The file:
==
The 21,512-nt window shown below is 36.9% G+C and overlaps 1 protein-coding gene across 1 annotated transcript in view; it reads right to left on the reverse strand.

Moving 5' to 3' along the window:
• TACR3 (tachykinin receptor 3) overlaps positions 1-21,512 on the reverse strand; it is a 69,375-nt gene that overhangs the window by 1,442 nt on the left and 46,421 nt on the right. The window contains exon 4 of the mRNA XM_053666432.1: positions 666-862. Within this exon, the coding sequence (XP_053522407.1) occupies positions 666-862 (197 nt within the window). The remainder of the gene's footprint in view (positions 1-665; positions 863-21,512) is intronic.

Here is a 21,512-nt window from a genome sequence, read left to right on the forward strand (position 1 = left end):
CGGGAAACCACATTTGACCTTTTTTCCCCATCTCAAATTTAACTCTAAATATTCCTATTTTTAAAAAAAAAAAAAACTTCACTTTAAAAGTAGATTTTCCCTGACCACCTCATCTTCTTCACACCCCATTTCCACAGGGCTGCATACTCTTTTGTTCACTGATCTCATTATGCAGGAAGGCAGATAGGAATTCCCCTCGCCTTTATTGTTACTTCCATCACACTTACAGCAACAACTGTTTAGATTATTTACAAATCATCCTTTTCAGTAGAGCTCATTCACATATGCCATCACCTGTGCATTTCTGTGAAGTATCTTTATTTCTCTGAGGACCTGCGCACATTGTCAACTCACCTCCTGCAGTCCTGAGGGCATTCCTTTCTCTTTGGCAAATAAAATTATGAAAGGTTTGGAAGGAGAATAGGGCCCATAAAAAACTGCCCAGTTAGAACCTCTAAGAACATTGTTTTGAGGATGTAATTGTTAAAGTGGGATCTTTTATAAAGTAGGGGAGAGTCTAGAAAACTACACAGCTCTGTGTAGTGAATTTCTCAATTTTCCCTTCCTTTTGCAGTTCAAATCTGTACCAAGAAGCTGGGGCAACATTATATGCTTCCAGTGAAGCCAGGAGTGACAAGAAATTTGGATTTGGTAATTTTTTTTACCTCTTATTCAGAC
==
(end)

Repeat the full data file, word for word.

The 21,512-nt window shown below is 36.9% G+C and overlaps 1 protein-coding gene across 1 annotated transcript in view; it reads right to left on the reverse strand.

Moving 5' to 3' along the window:
• TACR3 (tachykinin receptor 3) overlaps positions 1-21,512 on the reverse strand; it is a 69,375-nt gene that overhangs the window by 1,442 nt on the left and 46,421 nt on the right. The window contains exon 4 of the mRNA XM_053666432.1: positions 666-862. Within this exon, the coding sequence (XP_053522407.1) occupies positions 666-862 (197 nt within the window). The remainder of the gene's footprint in view (positions 1-665; positions 863-21,512) is intronic.

Here is a 21,512-nt window from a genome sequence, read left to right on the forward strand (position 1 = left end):
CGGGAAACCACATTTGACCTTTTTTCCCCATCTCAAATTTAACTCTAAATATTCCTATTTTTAAAAAAAAAAAAAACTTCACTTTAAAAGTAGATTTTCCCTGACCACCTCATCTTCTTCACACCCCATTTCCACAGGGCTGCATACTCTTTTGTTCACTGATCTCATTATGCAGGAAGGCAGATAGGAATTCCCCTCGCCTTTATTGTTACTTCCATCACACTTACAGCAACAACTGTTTAGATTATTTACAAATCATCCTTTTCAGTAGAGCTCATTCACATATGCCATCACCTGTGCATTTCTGTGAAGTATCTTTATTTCTCTGAGGACCTGCGCACATTGTCAACTCACCTCCTGCAGTCCTGAGGGCATTCCTTTCTCTTTGGCAAATAAAATTATGAAAGGTTTGGAAGGAGAATAGGGCCCATAAAAAACTGCCCAGTTAGAACCTCTAAGAACATTGTTTTGAGGATGTAATTGTTAAAGTGGGATCTTTTATAAAGTAGGGGAGAGTCTAGAAAACTACACAGCTCTGTGTAGTGAATTTCTCAATTTTCCCTTCCTTTTGCAGTTCAAATCTGTACCAAGAAGCTGGGGCAACATTATATGCTTCCAGTGAAGCCAGGAGTGACAAGAAATTTGGATTTGGTAATTTTTTTTACCTCTTATTCAGAC